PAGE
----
ADDIS ABABA, Ethiopia—Ethiopia’s military on Thursday said it was responsible for a deadly airstrike on a busy marketplace in the country’s Tigray region. Health workers said the attack killed at least 64 people, including children, but the military insisted only combatants were targeted.
A military spokesman, Col. Getnet Adane, told journalists that fighters supporting the Tigray region’s former leaders had assembled to celebrate Martyrs’ Day when the airstrike occurred.
“The Ethiopian air force uses the latest technology, so it conducted a precision strike that was successful,” he said.
The airstrike wounded more than 100 people, half of them seriously, a regional health official said. Health workers said Ethiopian forces blocked medical teams from responding and shot at a Red Cross ambulance trying to reach the scene.
Bodies were still being pulled from the rubble and dozens of survivors were still arriving at regional hospitals with shrapnel and blunt trauma wounds two days after the airstrike, said a doctor in the regional capital, Mekele. The International Committee of the Red Cross called the transport of seriously injured to Mekele “a matter of life and death.”
Even on Thursday, United Nations spokesman Stephane Dujarric told reporters that the U.N. still hasn’t been able to reach the scene. “Between the fighting and different groups on the ground we need clearance to go and we’ve just not been able to get it,” he said.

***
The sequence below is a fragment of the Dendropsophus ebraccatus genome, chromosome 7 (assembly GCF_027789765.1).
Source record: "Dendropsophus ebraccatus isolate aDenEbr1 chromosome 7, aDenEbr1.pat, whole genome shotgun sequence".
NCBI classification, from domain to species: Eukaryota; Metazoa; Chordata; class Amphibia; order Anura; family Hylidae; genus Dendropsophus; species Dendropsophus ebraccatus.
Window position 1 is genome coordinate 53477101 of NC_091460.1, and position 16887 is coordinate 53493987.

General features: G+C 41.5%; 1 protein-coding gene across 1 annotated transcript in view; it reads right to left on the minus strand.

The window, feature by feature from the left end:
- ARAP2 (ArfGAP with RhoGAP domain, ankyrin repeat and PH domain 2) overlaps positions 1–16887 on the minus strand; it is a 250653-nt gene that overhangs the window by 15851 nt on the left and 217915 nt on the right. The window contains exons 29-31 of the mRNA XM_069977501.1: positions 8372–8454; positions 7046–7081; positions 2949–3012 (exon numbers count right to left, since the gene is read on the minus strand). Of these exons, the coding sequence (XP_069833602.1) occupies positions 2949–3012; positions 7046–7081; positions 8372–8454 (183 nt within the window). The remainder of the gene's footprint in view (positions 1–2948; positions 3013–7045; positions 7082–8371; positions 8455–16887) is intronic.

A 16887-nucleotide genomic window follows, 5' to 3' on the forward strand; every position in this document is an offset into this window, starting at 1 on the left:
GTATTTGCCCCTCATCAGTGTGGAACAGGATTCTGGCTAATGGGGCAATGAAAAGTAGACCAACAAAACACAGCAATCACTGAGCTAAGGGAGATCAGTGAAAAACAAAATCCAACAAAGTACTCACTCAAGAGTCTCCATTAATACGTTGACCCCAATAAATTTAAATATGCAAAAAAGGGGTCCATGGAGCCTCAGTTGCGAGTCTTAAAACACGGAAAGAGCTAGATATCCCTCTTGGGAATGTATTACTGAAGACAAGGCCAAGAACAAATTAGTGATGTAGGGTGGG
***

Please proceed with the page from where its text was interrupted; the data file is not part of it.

The airstrike came amid some of the fiercest fighting in Tigray since the conflict began in November as Ethiopian forces, supported by neighboring Eritrea, pursue Tigray’s former leaders.
The Ethiopian military spokesman denied Tigray fighters’ claims of gains in recent days, saying Ethiopian forces had been deployed to other locations for Monday’s national election.
The United States and the European Union have condemned the airstrike in Togoga that left children, including a 1-year-old baby, screaming in pain.
A “reprehensible act,” the U.S. State Department said. “Denying victims urgently needed medical care is heinous and absolutely unacceptable. We urge the Ethiopian authorities to ensure full and unhindered medical access to the victims immediately. We also call for an urgent and independent investigation.“
The United States also called for an immediate cease-fire in Tigray, where thousands of civilians have been killed and 350,000 people are now facing one of the world’s worst famines in years.
“At least 33,000 children in inaccessible parts of Tigray are severely malnourished and face imminent death without immediate help,” the latest U.N. humanitarian update said Thursday.
Ethiopia claims that aid is being delivered to most of Tigray’s 6 million people, but aid workers have said they have been repeatedly denied access to several parts of the region by soldiers.
Ethiopia recently declared Tigray’s former ruling party a terrorist group.